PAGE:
Amazon's iRobot takeover bites the dust – here's what it means for Roomba vacuums

The iRobot Roomba J0+ robot vacuum on a rug
(Image credit: iRobot)

Amazon's bid to buy leading robot vacuum maker iRobot has collapsed from EU regulatory pressure, forcing the Roomba maker to make major cuts to its R&D spend and workforce. And that could have big repercussions for home robotics in the future.

The proposed $1.7 billion acquisition was first announced back in August 2022, but in November 2023 the European Commission revealed its objections to the deal in a press release that warned the move "may restrict competition in the market for robot vacuum cleaners".

Well, those objections have now toppled the takeover, with Amazon and iRobot releasing a joint statement that expresses their disappointment in no uncertain terms. Amazon, in particular, is furious with the EU regulators, stating that "undue and disproportionate regulatory hurdles discourage entrepreneurs" and "hurts both consumers and competition".

While iRobot's rivals in the race to build the best robot vacuum might disagree with that, the knock-on effects for the Roomba maker appear to be significant. In a separate release, iRobot laid out how it plans to survive as a standalone company, including cutting R&D spending by $20m per year and cutting over 30% of its workforce.

The company is also planning to pause "all work related to non-floorcare innovations, including air purification, robotic lawn mowing, and education". Naturally, Amazon says that "this outcome will deny consumers faster innovation and more competitive prices, which we’re confident would have made their lives easier and more enjoyable".

While it's too early to be definitive about exactly how this takeover collapse will impact iRobot and Amazon's smart home plans, the early signs are that it could certainly curtail iRobot's ambitions in the short-term – particularly outside its core robot vacuum army.

Analysis: Where does iRobot trundle next?

The Roomba j7+ in its bases station in front of a table with shoes underneath the table's legs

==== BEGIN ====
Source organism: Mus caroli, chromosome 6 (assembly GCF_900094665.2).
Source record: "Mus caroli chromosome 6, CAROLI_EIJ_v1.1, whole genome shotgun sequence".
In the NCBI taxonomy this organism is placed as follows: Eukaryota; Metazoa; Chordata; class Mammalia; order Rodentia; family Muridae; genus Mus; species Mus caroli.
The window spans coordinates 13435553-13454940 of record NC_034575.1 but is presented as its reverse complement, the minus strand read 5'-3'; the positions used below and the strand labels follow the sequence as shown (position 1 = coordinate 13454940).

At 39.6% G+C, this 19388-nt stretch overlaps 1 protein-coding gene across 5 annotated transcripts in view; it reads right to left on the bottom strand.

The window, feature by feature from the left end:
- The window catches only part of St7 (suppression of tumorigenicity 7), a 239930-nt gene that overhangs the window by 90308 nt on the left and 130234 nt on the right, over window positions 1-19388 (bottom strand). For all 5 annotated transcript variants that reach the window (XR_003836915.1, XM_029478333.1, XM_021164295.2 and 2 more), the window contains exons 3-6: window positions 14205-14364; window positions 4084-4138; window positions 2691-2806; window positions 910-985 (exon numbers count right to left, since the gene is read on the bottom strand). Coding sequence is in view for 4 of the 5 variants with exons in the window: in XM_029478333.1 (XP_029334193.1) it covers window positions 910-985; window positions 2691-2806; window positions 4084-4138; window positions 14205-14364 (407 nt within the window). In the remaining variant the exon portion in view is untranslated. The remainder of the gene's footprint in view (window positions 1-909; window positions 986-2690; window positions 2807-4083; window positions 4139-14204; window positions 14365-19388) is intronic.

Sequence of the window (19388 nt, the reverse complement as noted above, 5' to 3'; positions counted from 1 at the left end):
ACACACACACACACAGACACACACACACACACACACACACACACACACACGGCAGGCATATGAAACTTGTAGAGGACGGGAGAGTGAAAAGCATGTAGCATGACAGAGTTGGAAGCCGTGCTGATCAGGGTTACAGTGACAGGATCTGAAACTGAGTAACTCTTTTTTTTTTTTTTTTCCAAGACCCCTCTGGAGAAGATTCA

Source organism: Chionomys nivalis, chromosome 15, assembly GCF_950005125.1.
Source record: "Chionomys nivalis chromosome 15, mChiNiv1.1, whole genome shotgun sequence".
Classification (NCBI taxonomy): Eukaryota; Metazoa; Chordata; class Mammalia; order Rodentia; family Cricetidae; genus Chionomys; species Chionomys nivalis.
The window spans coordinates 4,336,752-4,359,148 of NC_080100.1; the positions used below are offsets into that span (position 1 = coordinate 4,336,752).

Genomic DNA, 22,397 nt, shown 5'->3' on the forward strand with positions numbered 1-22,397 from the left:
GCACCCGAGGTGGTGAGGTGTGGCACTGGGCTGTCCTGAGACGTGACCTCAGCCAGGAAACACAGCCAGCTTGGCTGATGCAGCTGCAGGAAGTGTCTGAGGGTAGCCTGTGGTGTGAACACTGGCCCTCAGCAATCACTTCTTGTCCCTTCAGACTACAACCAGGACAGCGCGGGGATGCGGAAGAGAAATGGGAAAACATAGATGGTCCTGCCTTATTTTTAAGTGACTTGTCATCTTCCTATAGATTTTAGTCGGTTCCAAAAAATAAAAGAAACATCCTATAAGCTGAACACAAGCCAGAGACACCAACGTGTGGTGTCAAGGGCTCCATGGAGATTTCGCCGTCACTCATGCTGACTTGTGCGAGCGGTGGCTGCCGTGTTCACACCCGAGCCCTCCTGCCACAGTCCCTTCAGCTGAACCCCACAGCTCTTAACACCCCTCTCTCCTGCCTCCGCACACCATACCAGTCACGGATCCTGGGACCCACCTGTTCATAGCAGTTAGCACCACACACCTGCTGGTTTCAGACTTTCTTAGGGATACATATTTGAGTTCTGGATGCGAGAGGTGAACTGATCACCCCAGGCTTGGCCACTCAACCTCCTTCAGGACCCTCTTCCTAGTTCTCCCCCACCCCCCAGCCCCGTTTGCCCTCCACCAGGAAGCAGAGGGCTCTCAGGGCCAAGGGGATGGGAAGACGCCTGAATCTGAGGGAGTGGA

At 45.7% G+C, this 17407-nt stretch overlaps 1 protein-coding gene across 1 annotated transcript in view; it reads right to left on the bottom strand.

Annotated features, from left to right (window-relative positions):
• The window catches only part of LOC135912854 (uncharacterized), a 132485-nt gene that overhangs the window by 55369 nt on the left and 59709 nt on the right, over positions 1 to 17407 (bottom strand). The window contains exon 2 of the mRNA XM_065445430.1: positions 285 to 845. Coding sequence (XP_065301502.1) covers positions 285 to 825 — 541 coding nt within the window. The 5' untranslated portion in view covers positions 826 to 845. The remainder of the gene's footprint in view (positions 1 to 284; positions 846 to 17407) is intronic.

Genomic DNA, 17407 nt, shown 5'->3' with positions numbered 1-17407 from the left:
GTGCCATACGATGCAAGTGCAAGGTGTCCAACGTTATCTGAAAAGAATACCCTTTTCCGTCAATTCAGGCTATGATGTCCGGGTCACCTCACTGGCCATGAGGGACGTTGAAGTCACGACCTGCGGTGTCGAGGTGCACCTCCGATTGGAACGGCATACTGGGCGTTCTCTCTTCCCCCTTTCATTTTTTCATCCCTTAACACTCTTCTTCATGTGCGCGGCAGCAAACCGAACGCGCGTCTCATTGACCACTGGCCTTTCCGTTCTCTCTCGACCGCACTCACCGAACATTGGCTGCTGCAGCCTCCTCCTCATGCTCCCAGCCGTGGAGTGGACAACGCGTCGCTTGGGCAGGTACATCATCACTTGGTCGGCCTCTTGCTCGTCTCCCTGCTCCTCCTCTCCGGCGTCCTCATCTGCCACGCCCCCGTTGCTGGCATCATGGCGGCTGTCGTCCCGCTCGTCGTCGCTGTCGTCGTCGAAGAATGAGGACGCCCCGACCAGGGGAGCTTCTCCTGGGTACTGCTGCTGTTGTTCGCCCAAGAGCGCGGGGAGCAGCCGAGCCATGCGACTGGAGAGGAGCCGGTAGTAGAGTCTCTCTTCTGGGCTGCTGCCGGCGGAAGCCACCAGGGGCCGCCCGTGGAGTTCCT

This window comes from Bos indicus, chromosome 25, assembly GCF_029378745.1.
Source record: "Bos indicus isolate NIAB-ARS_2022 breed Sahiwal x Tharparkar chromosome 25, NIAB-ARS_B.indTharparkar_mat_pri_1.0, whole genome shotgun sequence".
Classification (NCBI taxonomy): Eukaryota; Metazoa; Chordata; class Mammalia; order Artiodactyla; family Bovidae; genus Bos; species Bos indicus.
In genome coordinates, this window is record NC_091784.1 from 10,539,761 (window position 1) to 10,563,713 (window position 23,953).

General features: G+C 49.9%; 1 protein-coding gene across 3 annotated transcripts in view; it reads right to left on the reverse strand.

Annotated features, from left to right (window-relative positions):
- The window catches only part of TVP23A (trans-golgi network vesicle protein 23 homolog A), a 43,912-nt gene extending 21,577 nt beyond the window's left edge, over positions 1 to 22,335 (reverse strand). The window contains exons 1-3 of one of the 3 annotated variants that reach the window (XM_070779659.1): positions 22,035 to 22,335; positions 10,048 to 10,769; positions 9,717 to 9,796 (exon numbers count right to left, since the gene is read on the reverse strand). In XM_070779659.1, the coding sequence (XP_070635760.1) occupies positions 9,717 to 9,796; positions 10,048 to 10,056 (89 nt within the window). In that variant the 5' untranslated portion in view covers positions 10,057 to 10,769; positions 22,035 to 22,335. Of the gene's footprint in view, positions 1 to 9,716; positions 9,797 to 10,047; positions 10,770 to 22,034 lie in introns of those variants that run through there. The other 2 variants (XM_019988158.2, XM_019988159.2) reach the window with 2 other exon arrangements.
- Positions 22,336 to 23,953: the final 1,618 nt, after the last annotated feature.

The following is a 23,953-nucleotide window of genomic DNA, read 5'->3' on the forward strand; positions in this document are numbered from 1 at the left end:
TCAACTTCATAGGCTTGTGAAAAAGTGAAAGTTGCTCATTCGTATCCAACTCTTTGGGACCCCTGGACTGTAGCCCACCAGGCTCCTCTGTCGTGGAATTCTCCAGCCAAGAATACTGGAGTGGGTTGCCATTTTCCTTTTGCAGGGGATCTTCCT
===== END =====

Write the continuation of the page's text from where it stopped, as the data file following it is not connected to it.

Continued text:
(Image credit: iRobot)

If you own a robot vacuum like the iRobot Roomba Combo J7 Plus – the current top overall pick in our best robot vacuums guide – this takeover collapse has no real short-term impact. A fairly major restructure aside, iRobot will carry on without Amazon and says it will "continue building thoughtful robots and intelligent home innovations".

But the bigger question, and larger unknown, is how this might impact robot vacuums and home robotics in the future. iRobot has been making robo-vacs like the Roomba series for over 20 years, starting back in 2002. Since then, its range has grown significantly and branched out into gutter cleaners and robo-mops.

This takeover may have seen Roombas further integrated with Alexa AI and become part of a broader range of home robotic devices, something that Amazon's dabbled in with the likes of Amazon Astro. We'll now never know, but reaction to the news among tech fans is likely to be mixed.

While some may have been looking forward to the robotic fruits an Amazon-iRobot partnership may have produced, others may be relieved that the Roomba maker won't be giving up its considerable home mapping data to the tech giant.

For now, it looks like iRobot will be scaling back its ambitions outside of the robot vacuum sector that made it such a tech star, but iRobot's former CEO Colin Angle – who has stepped down following the collapse of the deal after 33 years – is bullish about its future.

In a LinkedIn post revealing that he'll remain a "senior advisor" to iRobot, Angle said that "the consumer robot industry is on the cusp of innovation and growth" and that "iRobot has an exciting future ahead of it". We'll have to wait to see if the latter turns out to be the case, but the robo-vacuum world, in general, has certainly changed today.

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Mark Wilson
Senior news editor

Mark is TechRadar's Senior news editor. Having worked in tech journalism for a ludicrous 17 years, Mark is now attempting to break the world record for the number of camera bags hoarded by one person. He was previously Cameras Editor at both TechRadar and Trusted Reviews, Acting editor on, as well as Features editor and Reviews editor on Stuff magazine. As a freelancer, he's contributed to titles including The Sunday Times, FourFourTwo and Arena. And in a former life, he also won The Daily Telegraph's Young Sportswriter of the Year. But that was before he discovered the strange joys of getting up at 4am for a photo shoot in London's Square Mile.